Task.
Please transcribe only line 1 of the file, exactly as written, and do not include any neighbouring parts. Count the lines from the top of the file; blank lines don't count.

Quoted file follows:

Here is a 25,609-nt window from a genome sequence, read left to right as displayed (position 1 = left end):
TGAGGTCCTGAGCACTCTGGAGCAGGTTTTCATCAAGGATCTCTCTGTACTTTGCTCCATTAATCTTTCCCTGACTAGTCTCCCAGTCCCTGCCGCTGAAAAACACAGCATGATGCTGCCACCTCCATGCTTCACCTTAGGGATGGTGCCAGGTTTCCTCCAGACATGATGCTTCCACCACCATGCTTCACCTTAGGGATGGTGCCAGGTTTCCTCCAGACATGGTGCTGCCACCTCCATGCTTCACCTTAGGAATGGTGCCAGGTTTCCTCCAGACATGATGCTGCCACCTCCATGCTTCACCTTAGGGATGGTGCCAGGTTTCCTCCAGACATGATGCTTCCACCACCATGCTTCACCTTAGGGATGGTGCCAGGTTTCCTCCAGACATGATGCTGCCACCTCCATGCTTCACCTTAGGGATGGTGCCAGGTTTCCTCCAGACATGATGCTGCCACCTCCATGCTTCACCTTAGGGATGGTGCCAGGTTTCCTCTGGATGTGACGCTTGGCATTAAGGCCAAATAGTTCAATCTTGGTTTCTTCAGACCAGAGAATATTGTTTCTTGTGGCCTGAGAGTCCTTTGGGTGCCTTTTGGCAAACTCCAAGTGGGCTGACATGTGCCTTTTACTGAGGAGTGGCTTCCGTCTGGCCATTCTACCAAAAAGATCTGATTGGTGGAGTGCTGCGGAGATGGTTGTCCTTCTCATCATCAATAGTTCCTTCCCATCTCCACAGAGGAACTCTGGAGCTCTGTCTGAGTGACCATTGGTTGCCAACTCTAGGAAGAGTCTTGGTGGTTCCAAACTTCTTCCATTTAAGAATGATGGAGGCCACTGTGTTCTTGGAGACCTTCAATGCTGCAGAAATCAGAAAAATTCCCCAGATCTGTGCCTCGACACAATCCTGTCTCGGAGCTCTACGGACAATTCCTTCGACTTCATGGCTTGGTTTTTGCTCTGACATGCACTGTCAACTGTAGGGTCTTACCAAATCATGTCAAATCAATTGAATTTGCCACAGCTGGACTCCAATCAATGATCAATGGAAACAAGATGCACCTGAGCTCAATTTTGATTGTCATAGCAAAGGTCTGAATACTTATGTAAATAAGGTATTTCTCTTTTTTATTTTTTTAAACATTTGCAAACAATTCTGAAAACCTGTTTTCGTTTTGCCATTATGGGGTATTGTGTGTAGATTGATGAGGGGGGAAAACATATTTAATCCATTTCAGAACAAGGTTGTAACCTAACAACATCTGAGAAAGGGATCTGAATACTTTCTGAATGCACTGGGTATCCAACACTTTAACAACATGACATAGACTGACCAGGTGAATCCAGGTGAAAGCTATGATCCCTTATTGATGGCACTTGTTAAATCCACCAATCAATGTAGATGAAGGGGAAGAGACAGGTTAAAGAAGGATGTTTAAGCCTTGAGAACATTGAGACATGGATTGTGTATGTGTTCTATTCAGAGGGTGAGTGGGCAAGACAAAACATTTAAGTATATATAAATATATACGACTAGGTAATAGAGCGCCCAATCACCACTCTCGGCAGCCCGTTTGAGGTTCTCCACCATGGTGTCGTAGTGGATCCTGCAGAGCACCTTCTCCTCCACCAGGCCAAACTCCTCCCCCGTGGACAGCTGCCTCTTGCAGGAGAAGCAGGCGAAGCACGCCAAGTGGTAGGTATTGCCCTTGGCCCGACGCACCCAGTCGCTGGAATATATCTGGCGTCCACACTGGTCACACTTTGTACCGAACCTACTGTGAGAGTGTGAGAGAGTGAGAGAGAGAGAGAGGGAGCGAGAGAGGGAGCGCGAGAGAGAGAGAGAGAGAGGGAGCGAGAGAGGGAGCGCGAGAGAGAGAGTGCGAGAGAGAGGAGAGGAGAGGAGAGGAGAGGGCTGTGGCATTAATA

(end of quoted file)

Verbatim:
Here is a 25,609-nt window from a genome sequence, read left to right as displayed (position 1 = left end):